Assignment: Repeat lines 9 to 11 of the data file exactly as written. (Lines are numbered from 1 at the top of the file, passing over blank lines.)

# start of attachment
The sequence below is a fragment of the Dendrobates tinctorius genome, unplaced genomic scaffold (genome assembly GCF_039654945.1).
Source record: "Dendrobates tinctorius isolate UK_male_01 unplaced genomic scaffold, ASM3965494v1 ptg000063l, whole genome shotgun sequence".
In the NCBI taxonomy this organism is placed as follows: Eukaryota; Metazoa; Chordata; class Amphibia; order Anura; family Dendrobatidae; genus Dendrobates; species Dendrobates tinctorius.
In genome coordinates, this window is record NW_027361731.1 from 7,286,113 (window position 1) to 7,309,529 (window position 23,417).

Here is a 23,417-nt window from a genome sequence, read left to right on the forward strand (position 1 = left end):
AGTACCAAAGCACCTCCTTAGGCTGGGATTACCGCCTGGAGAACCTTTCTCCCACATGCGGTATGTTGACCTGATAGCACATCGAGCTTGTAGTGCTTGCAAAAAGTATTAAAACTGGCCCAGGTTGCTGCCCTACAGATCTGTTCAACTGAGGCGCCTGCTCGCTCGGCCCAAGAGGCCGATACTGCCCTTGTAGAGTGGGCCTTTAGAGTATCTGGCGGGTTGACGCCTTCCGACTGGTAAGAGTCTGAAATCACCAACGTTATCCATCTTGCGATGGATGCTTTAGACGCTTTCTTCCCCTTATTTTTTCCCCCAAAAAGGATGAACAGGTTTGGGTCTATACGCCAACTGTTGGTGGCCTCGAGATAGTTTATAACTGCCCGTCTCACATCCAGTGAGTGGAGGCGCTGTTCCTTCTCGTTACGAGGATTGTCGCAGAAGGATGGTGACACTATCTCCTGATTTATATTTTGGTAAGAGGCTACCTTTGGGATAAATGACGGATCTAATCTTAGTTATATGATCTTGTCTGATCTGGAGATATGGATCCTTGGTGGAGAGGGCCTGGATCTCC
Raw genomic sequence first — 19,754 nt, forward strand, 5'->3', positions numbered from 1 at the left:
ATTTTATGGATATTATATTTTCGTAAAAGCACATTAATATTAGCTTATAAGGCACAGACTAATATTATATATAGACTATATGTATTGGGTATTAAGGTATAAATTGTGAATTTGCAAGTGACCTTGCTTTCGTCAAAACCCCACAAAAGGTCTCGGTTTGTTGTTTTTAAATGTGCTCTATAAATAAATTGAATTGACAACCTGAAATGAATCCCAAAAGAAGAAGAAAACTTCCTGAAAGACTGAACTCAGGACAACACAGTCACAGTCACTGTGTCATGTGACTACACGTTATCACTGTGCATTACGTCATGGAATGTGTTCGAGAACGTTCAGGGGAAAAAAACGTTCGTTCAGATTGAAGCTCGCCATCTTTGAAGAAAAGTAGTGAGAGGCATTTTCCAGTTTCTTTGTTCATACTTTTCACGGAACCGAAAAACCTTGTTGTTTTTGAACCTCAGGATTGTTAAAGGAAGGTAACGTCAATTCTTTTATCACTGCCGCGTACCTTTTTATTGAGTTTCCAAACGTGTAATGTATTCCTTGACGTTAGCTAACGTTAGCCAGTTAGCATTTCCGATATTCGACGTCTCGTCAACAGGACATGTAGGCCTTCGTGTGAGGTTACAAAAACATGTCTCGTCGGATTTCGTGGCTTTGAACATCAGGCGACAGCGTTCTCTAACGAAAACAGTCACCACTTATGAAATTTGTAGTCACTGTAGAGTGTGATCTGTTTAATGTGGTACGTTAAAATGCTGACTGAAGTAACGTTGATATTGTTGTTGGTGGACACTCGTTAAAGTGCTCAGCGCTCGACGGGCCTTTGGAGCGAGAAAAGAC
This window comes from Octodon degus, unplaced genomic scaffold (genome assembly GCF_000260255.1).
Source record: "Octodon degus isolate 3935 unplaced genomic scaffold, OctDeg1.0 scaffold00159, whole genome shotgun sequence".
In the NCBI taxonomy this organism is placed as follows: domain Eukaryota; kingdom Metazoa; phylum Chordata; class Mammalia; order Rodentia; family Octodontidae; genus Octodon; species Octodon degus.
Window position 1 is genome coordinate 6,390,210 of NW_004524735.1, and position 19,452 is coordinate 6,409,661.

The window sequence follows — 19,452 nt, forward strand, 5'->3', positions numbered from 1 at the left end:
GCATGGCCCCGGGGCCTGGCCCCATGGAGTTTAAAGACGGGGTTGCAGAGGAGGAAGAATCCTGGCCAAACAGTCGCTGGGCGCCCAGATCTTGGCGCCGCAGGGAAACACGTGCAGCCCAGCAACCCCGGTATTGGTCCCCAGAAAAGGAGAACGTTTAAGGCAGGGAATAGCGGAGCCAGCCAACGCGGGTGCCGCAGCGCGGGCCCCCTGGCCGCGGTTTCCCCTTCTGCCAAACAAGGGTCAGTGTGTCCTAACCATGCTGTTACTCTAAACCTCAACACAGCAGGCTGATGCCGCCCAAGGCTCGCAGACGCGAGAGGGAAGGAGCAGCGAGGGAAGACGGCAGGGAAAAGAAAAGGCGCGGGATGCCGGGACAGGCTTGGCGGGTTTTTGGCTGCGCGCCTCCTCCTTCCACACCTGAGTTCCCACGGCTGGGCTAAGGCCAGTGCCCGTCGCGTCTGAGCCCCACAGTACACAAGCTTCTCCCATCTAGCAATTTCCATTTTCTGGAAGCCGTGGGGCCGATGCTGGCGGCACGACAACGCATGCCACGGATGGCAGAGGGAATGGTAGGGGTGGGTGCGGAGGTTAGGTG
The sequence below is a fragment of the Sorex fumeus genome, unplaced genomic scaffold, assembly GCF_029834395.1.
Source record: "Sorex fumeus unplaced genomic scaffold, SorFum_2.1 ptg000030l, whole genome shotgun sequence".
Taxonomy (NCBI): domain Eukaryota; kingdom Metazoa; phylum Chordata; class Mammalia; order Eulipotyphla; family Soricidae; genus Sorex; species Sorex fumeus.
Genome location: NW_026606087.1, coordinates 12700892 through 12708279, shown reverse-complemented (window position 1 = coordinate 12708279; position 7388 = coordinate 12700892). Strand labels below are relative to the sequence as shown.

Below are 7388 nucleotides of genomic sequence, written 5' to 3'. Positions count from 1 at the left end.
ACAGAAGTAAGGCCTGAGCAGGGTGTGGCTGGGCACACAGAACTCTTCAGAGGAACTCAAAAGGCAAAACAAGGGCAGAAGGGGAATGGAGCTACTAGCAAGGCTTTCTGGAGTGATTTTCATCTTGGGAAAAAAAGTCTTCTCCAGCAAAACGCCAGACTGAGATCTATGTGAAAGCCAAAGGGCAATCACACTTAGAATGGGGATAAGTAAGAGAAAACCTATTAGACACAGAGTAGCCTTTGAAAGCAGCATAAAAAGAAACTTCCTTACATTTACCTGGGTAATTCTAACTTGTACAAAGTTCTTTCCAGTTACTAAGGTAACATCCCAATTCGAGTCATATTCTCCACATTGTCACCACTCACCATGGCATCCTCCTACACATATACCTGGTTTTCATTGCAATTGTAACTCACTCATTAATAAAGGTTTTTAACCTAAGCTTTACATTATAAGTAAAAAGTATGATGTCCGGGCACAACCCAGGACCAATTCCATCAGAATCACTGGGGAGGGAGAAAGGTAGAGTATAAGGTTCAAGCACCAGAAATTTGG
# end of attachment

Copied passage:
This window comes from Octodon degus, unplaced genomic scaffold (genome assembly GCF_000260255.1).
Source record: "Octodon degus isolate 3935 unplaced genomic scaffold, OctDeg1.0 scaffold00159, whole genome shotgun sequence".
In the NCBI taxonomy this organism is placed as follows: domain Eukaryota; kingdom Metazoa; phylum Chordata; class Mammalia; order Rodentia; family Octodontidae; genus Octodon; species Octodon degus.